First, voters in Oakland exercised all of their choices. Nearly 80 percent of voters cast a ballot with three unique choices. Typically, in San Francisco only about half of those who cast ballots in an RCV election vote for three different candidates. The other half do something else, like vote only for their first-place choice or perhaps only for first and second place — some even vote for the same person three times, hoping their vote will get counted more than once (it doesn’t). As a result, ballots are more likely to be “exhausted” in San Francisco (i.e., they do not accrue to any of the candidates remaining in the race as the field narrows) than was the case in Oakland. For example, in Oakland 88.4 percent of votes ended up continuing to the final round of tallying in 2010. In San Francisco’s four competitive races last year, only 81.8 percent of the ballots continued to the final round — 77.7 percent in Supervisor Jane Kim’s race, and just 46.0 percent in Cohen’s. In a survey that we at the University of San Francisco conducted with the Bay Citizen, only around half of those surveyed expressed a preference for three different candidates in the current mayor’s race. This means that if people vote in the election the way they did in the survey, we can expect a lot of exhausted ballots — and that means fewer chances of an unexpected upset.
Second, in Oakland, there were three leading opponents of front-runner Senator Don Perata. For voters who wanted to cast a ballot for “anybody but Perata” (and there was a vocal contingent opposed to him), it was easy to do so. Candidates Jean Quan and Rebecca Kaplan even adopted the “anyone but Perata” approach and encouraged voters to put each other second. In San Francisco this year, voters who oppose the perceived frontrunner, appointed Mayor Ed Lee, have 15 other options, including three citywide elected officials, a state senator, and two current and three former members of the Board of Supervisors. This long menu of choices will likely water down the opposition. Again, we can expect a lot of discontinued ballots.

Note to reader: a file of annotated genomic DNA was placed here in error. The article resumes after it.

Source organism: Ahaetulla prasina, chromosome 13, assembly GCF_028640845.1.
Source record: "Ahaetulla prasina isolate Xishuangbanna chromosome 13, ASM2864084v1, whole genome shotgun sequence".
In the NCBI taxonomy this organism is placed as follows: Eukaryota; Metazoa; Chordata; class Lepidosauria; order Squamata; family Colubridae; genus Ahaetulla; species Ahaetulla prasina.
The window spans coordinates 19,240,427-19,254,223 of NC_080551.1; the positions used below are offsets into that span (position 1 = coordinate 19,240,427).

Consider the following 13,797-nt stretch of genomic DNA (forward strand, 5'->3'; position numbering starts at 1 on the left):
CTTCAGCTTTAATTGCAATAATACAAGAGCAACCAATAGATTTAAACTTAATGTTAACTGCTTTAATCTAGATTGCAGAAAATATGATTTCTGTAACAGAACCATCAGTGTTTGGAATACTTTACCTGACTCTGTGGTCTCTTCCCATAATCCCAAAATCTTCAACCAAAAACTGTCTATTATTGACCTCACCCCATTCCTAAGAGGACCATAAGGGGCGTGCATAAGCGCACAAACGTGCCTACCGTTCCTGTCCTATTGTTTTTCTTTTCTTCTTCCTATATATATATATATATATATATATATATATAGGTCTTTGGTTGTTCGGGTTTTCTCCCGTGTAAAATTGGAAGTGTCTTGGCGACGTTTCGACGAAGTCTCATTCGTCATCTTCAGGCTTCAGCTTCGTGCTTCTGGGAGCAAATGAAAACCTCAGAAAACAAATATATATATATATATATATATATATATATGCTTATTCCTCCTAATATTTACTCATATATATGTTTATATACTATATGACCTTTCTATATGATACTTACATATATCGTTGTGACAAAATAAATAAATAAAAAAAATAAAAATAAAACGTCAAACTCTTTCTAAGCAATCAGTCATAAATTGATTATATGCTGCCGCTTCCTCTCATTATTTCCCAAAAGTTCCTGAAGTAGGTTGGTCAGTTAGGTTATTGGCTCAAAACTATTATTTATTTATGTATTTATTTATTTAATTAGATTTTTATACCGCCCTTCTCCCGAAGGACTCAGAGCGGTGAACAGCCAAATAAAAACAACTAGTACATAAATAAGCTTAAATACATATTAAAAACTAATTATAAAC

And third, Perata was uniquely polarizing. Though he led the first place tally by 9 percentage points, he appeared on 8 percent fewer ballots than Jean Quan. Head to head, she was preferred to him. It wasn’t a fluke, she wasn’t lucky. She was preferred by voters. Ed Lee is not nearly as polarizing a figure as Don Perata. In our survey, 78 percent of voters expressed support for his job as acting mayor. That number has certainly fallen in the past two weeks as the campaign has heated up and allegations have been leveled against the organizations supporting the mayor. Still, it’s not yet clear that he will engender the kind of opposition needed to defeat a leading candidate.
All of that is to say that ranked-choice voting is not random. As with other voting systems, it favors incumbents and frontrunners — and that most certainly benefits Mayor Lee in this race.
It’s also true, however, that RCV doesn’t inherently produce the kind of outcome that the old two-stage runoff used to, i.e. one in which the winning candidate receives an actual majority of votes cast. Because of the high number of exhausted ballots in these elections, the candidate left standing at the end of the tallying is most commonly a plurality winner, meaning they may have gotten the most votes, but they didn’t get more than half. Of the 15 elections that came down to RCV in San Francisco since the voting system was adopted, 13 of the winners ultimately did not receive a majority of the votes cast in the election. Only Assessor Phil Ting (2005) and Supervisor Scott Weiner (2010) ended up with a true majority. That’s much less problematic in low-profile races. But it seems to me that the most pressing question for those of us interested in effective political leadership is whether the next mayor — be it a frontrunner like Ed Lee, City Attorney Dennis Herrera or Supervisor John Avalos, or someone else from the field — can effectively govern after winning an election by something less than a majority of the ballots cast.
Corey Cook is an associate professor at the University of San Francisco, where he teaches American politics and conducts research on election results and political geography in California.